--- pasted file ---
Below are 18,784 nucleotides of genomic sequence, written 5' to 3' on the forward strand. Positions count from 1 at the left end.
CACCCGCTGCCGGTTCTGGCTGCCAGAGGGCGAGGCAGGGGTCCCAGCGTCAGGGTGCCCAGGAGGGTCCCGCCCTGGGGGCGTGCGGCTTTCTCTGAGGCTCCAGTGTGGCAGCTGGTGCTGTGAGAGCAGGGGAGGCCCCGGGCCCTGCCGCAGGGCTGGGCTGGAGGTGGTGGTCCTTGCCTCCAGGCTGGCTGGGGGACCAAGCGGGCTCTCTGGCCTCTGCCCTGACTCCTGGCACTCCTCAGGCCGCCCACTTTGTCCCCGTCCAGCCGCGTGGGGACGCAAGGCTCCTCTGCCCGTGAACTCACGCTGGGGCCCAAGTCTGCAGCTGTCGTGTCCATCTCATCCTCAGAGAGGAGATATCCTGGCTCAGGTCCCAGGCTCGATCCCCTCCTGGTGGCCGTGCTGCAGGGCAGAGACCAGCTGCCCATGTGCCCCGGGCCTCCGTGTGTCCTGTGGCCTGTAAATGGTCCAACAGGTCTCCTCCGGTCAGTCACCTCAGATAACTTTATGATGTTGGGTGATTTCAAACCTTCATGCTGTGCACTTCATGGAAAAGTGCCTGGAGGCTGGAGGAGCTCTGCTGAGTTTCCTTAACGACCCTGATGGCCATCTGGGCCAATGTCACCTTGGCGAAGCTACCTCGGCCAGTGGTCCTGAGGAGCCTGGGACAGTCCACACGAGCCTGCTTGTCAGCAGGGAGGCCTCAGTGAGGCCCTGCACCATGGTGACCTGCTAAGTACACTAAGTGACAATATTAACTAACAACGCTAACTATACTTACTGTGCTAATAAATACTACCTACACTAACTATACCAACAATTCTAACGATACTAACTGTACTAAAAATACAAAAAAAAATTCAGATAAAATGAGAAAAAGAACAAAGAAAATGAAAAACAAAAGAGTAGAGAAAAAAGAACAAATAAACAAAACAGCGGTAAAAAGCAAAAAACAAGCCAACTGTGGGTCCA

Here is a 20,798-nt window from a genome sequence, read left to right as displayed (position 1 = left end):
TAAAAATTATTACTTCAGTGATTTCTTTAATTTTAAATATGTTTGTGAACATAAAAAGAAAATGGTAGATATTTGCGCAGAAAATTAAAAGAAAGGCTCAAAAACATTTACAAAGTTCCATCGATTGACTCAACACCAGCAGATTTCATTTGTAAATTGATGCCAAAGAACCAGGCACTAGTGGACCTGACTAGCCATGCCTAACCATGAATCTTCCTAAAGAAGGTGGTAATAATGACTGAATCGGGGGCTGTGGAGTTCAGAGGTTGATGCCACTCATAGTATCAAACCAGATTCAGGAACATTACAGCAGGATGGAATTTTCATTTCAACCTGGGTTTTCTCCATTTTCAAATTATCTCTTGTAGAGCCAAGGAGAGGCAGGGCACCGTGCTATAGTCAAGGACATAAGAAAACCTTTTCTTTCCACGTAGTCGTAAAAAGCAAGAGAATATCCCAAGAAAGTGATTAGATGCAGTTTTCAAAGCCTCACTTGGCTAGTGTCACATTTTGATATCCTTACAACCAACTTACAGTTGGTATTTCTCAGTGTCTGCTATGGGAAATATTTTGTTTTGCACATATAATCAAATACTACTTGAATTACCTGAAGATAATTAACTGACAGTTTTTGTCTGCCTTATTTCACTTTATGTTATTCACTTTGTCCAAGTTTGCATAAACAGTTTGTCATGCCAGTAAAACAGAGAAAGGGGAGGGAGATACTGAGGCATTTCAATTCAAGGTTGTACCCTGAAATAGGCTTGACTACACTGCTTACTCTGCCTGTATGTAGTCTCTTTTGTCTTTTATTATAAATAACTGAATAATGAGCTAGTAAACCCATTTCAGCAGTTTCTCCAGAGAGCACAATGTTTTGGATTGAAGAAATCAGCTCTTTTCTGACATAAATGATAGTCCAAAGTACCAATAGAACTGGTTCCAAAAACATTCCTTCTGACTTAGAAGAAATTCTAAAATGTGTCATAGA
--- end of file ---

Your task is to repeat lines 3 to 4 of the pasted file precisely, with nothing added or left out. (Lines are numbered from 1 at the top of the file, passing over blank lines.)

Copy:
Here is a 20,798-nt window from a genome sequence, read left to right as displayed (position 1 = left end):
TAAAAATTATTACTTCAGTGATTTCTTTAATTTTAAATATGTTTGTGAACATAAAAAGAAAATGGTAGATATTTGCGCAGAAAATTAAAAGAAAGGCTCAAAAACATTTACAAAGTTCCATCGATTGACTCAACACCAGCAGATTTCATTTGTAAATTGATGCCAAAGAACCAGGCACTAGTGGACCTGACTAGCCATGCCTAACCATGAATCTTCCTAAAGAAGGTGGTAATAATGACTGAATCGGGGGCTGTGGAGTTCAGAGGTTGATGCCACTCATAGTATCAAACCAGATTCAGGAACATTACAGCAGGATGGAATTTTCATTTCAACCTGGGTTTTCTCCATTTTCAAATTATCTCTTGTAGAGCCAAGGAGAGGCAGGGCACCGTGCTATAGTCAAGGACATAAGAAAACCTTTTCTTTCCACGTAGTCGTAAAAAGCAAGAGAATATCCCAAGAAAGTGATTAGATGCAGTTTTCAAAGCCTCACTTGGCTAGTGTCACATTTTGATATCCTTACAACCAACTTACAGTTGGTATTTCTCAGTGTCTGCTATGGGAAATATTTTGTTTTGCACATATAATCAAATACTACTTGAATTACCTGAAGATAATTAACTGACAGTTTTTGTCTGCCTTATTTCACTTTATGTTATTCACTTTGTCCAAGTTTGCATAAACAGTTTGTCATGCCAGTAAAACAGAGAAAGGGGAGGGAGATACTGAGGCATTTCAATTCAAGGTTGTACCCTGAAATAGGCTTGACTACACTGCTTACTCTGCCTGTATGTAGTCTCTTTTGTCTTTTATTATAAATAACTGAATAATGAGCTAGTAAACCCATTTCAGCAGTTTCTCCAGAGAGCACAATGTTTTGGATTGAAGAAATCAGCTCTTTTCTGACATAAATGATAGTCCAAAGTACCAATAGAACTGGTTCCAAAAACATTCCTTCTGACTTAGAAGAAATTCTAAAATGTGTCATAGA